Friday, April 30, 2010

Watershed week in Ukrainian politics

The disgrace in Ukraine's parliament on Tuesday was a watershed in Ukraine's democratic development. Although there have been many physical altercations in the main chamber over the years these have almost always been mainly posturing, or 'handbags at 10 paces' as they say in England. Deputies who exhibited agressiveness to one another in public were frequently known to have cordial or workmanlike relationships in private because of business connections, frequent meetings in committees etc.

However last Tuesday many journalists and witnesses reported that those PoR deputies in possession of 'a useful pairs of fists' , and, more sinisterly, some unidentified persons inside the walls of the parliament, specifically targetted older, more moderate, non violent members of the opposition for 'physical treatment', particularly those of the NUNS fraction.

Many 'beefier' BYuT opposition deputies stood idly by and watched without coming to their aid, maybe because of an unwritten rule whereby bullies 'ne zachipayut' other bullies.

In one of the worst incidents [video here ] Oles' Doniy, a most mild-mannered, academic NUNS deputy, was severely beaten about the head. He is still in hospital, confined to a wheel-chair, and suffering from concussion. Readers can make their own minds up whether the attack on him by PoR deputy Vasyl Stelmashenko, was unprovoked or not. Stelmashenko, is allegedly a reformed 'kriminalny avtorytet' [a.k.a. 'Kartaviy], who was involved in illicit alcohol production and tax evasion several years ago. He spent some time abroad but returned to Ukraine in 2000. He entered the VR a few weeks ago on this appropriate C.V.

Disgracefully, Volodymyr Sivkovych, current Vice Prime Minister of Ukraine in charge of the security forces, was standing just behind him studiously watching Doniy being 'whacked'. President Yanukovych's son, also a PoR deputy, [chip of the old block?] was allegedly involved in beating opposition deputies too.

I do not intend to defend the opposition's actions, egg throwing etc., save to say that PoR, BYuT, NUNS and others have often disrupted the working of the VR with similar protests so Tuesday's performance was not beyond the bounds of what happened many times before, but there has never previously been such a violent reaction from the ruling party. What was obvious was that Yanukovych had pledged to Putin that come what may, ratification of the Kharkiv agreement, 'gas for Black Sea Fleet base lease extension' struck the week before, would take place simultaneously in Moscow, Kyiv and Crimea.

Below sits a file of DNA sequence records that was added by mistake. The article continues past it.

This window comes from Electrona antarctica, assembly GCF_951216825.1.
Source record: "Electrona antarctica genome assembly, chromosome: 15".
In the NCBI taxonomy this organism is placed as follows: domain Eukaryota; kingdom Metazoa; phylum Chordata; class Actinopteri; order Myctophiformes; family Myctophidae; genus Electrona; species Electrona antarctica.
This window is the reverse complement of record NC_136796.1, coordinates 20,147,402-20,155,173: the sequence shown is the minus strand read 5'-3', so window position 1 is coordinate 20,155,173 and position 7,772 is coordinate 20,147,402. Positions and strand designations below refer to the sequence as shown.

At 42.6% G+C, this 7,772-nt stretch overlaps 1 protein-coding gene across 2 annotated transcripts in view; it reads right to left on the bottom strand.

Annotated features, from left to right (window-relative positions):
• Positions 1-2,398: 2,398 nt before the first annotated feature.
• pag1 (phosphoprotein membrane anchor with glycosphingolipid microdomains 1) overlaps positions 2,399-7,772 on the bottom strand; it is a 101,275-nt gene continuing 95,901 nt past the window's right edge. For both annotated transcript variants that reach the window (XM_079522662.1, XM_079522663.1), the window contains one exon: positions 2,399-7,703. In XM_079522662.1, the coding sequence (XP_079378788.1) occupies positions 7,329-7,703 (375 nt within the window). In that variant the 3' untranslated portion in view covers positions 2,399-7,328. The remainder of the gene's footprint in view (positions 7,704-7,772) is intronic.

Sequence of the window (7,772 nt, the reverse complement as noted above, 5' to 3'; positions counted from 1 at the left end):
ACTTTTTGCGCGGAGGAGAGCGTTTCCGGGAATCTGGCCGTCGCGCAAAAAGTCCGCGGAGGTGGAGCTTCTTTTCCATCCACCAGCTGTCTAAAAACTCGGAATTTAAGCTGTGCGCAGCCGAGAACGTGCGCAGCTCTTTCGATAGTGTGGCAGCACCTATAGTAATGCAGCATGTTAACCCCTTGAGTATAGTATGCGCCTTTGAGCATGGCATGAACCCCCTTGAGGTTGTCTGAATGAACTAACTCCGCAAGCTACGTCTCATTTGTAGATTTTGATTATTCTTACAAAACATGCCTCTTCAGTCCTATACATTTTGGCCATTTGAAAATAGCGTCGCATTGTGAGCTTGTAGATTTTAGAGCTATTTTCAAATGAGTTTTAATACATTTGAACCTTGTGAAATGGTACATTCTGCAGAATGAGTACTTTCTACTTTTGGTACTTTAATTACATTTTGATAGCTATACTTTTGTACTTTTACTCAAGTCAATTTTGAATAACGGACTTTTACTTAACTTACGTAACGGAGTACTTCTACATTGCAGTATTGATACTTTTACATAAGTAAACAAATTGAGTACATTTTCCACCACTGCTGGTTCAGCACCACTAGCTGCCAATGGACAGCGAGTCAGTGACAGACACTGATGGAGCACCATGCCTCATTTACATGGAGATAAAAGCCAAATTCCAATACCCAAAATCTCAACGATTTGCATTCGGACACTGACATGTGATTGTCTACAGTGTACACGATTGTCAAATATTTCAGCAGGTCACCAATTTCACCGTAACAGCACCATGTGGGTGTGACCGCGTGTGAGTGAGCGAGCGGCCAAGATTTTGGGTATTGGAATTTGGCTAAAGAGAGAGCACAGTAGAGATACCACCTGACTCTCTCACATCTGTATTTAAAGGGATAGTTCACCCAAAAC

I would not have been unreasonable for a debate to take place in the VR on this important issue before any voting. The government had nothing to fear, a majority in favour was assured, and a reasonable case could have been made to illustrate the benefits to Ukrainian citizens accruing from the deal, but for Yanukovych that would have been an impermissable indication of weakness.

Voting on that day was a farce in any case. Only 211 deputies had registered their presence at the start of the session, although 236 voted in favour of ratifying the Kharkiv agreement. Two of those voting in favour were in Strasbourg with the president at the time, a third in Western Ukraine, even though, according to Ukrainian law they have to present in person in the VR for their vote to be valid.

Reporters without Borders' wrote an open letter to Yanukovych a couple of days ago about their concern for Ukrainian journalists. Opposition politicians now have cause to be fearful too.

p.s. British Labour Party deputy leader Harriet Harman was fined £350 several weeks ago after admitting careless driving while using her mobile phone. Miss Harman, 59, was the first serving Cabinet minister in living memory to plead guilty to a criminal charge. In Britain there is [almost always] one rule of law for everybody...

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